Dangerous avalanche conditions in Hatcher Pass after Wednesday's slide
Avalanche conditions are "considerable" this weekend in Hatcher Pass after sustained winds have overloaded the snow pack, that's according to the Hatcher Pass Avalanche Center.
The forecast for the area comes after the center released more detailed information about the slide Wednesday afternoon that claimed the life of 60-year-old
"Randy was a very experienced backcountry skier who will be sorely missed. We send our condolences to family, friends and the community. Words cannot express this loss," writes staff from the Hatcher Pass Avalanche Center.
The preliminary report released by the center describes that the avalanche danger rating at the time was "considerable at upper elevations."
All three skiers in the touring party were said to be carrying beacons, shovels and probes in case of emergency. The skiers climbed the president's ridge on the southeast side of Marmot Mountain above the Archangel Road.
"At approximately 3600’ the touring party decided to descend. One person entered the slope triggering an avalanche," said the preliminary report.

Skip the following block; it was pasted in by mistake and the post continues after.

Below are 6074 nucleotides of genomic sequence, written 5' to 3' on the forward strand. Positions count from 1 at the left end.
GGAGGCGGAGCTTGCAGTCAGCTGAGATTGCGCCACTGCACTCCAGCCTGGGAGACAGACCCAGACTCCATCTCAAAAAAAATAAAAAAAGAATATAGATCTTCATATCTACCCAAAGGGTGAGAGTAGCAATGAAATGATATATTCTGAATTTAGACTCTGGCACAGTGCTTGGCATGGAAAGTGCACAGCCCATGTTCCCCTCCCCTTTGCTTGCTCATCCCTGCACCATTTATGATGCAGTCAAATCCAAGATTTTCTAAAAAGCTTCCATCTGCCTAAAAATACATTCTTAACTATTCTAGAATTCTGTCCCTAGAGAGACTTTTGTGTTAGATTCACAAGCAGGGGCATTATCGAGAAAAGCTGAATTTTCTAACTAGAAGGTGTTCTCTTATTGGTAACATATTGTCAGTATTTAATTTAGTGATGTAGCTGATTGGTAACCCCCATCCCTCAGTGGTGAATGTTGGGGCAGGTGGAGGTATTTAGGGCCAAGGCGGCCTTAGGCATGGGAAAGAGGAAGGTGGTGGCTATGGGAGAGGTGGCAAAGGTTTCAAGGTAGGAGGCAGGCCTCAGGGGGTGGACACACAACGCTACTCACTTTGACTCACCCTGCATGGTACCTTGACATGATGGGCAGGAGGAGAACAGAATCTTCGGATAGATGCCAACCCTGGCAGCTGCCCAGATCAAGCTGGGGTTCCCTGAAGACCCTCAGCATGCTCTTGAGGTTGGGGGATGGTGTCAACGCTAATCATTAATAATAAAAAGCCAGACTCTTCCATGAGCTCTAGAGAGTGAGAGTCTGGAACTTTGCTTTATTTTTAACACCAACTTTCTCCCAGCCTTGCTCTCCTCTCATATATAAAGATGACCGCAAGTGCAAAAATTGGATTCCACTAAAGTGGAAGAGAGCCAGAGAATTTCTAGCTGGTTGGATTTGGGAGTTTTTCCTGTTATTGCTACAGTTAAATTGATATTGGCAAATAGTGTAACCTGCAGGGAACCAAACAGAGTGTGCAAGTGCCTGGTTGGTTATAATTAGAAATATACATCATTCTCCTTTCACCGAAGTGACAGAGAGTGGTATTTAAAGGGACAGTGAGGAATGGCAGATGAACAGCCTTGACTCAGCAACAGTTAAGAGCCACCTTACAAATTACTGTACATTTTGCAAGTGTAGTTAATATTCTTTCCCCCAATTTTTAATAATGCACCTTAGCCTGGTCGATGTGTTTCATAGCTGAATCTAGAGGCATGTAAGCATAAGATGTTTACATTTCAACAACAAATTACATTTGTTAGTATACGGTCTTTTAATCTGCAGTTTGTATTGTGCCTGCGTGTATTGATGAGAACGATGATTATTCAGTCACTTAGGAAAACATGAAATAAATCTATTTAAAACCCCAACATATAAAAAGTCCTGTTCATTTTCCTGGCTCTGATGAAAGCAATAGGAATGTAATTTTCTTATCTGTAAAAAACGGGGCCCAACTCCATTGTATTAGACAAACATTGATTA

The avalanche was estimated at 150’ wide and 800’ long. "The victim was caught and carried through a vertical, rocky gully. The victim was buried 4 feet deep in a narrow terrain trap at the base of the run."
Using the locator beacons, the other two members of the party "acquired a signal near the base of the debris pile." The party dug out Bergt and performed CPR unsuccessfully.
By Wednesday evening, Dan Gunderson with the Alaska Wildlife Troopers, said they were unable to recover Bergt's remains after fears of triggering another avalanche.
Bergt's brother, members of his skiing party and friends returned to the site of the accident Thanksgiving and were able to recover his remains.
Jed Workman, the Director of the Hatcher Pass Avalanche Center, spoke to Channel 2 about the risk of avalanches this weekend saying there was an "elevated hazard."
"We would encourage all people to travel in groups, bring all the rescue gear essential to avalanche safety, to use safe travel protocol, spreading out and moving from safe zones one at a time. And being prepared to conduct a rescue if necessary," said Workman.
There were dangerous avalanche conditions above 2500'. Workman recommends careful snowpack evaluation, cautious route-finding and conservative decision making.
Workman released a video with the weekly forecast in the area of the accident site on Marmot Mt. The video shows how a hard thick layer of snow is sitting over "weak facets."